Saturday, September 18, 2004

Is a Heart Cath Really Necessary?

Re: Is a Heart Cath really necessary???

Originally Posted by KShortie
Hi there. I had a heart catheterization, and it truly is the only test that gives the doctors the entire picture of whether there is blockage in your heart or not. It is invasive, but only a catheter is threaded up through the vein in your groin so it isn't like surgery. It's actually quite fast, I don't think it took over fifteen to twenty minutes once there in there looking. It really wasn't painful either. So if you are worried go ahead and have it.

Good luck!

Dr. Howard Wayne, pioneer in noninvasive diagnosis and treatment of heart disease said in his book, Living Longer with Heart Disease:

"The Holy Grail for cardiologists is the angiogram. It is worshipped with a religious fervor unlike any test in medicine. Go to any invasive or interventionalist cardiologist and he or she will invariably recommend an angiogram either the same day or the next day -- and will often become upset if you refuse...

"Is the cardiologist's faith in this procedure justified? Is the information the angiogram provides reliable? Can it tell the doctor how his or her patients should be treated, and if they are likely to have a heart attack and die? Will it provide information that can't be obtained in any other way? And, most importantly, is it even necessary to know whether and where an artery is narrowed to treat the patient? In simple terms, is the angiogram recommended for the patient's -- or for the doctor's benefit?...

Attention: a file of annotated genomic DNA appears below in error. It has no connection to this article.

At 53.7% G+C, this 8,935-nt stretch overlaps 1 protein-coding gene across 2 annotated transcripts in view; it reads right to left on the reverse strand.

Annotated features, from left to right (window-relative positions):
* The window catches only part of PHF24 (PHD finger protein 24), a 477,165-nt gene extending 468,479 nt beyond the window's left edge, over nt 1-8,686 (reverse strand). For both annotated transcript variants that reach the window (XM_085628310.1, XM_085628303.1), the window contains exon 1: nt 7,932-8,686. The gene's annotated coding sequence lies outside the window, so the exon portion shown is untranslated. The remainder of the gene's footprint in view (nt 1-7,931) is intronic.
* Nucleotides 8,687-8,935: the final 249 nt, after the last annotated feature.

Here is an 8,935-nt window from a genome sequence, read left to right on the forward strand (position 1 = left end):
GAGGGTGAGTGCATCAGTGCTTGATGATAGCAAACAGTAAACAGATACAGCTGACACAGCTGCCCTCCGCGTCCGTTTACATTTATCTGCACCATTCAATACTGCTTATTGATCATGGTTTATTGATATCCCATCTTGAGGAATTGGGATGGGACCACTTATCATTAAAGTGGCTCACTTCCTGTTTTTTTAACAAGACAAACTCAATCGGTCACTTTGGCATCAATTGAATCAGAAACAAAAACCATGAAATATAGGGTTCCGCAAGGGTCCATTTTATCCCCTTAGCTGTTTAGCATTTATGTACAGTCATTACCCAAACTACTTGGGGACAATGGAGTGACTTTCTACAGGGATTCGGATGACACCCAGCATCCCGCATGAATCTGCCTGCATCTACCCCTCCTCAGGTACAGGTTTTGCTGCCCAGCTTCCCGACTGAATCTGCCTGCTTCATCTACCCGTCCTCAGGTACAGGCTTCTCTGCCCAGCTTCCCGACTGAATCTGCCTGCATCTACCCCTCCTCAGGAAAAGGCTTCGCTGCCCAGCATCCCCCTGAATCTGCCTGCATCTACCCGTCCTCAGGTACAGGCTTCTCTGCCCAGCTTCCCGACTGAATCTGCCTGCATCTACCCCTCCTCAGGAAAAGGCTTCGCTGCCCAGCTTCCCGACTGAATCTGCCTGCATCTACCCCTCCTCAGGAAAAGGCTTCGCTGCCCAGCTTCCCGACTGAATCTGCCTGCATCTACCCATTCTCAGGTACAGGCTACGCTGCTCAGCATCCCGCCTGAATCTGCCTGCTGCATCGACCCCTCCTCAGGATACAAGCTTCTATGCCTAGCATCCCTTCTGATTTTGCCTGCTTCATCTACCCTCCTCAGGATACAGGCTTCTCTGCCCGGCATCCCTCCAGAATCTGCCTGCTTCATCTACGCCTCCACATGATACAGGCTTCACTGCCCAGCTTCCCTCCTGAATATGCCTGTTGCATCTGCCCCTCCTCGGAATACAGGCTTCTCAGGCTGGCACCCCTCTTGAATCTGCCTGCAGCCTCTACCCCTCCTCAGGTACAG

"...When coronary artery disease is found on an angiogram, the cardiologist cannot be sure whether it is causing the patient's symptoms, or if the disease has been present for years...

"...there is very poor correlation between the anatomical amount of coronary artery disease and the presence or absence of symptoms..."

Bottom line regarding angiograms:

They cannot determine the cause of chest pain.
They cannot predict a heart attack.

Finally, Dr. Wayne, Fellow of the American College of Cardiology and American College of Physicians, has said "It cannot be emphasized strongly enough that the cornary angiogram is one of the most inaccurate and unreliable tests in all of cardiology. More often than not it leads to the wrong diagnosis, and results in inapprpriate and unnecessary treatment. It has little relationship to symptoms, it does not relate to the cause of the patient's symptoms, it correlates poorly with the function of the heart, and it cannot accurately predict the occurence of a heart attack. Immediate angiograms are done solely for economic reasons, not medical reasons. "

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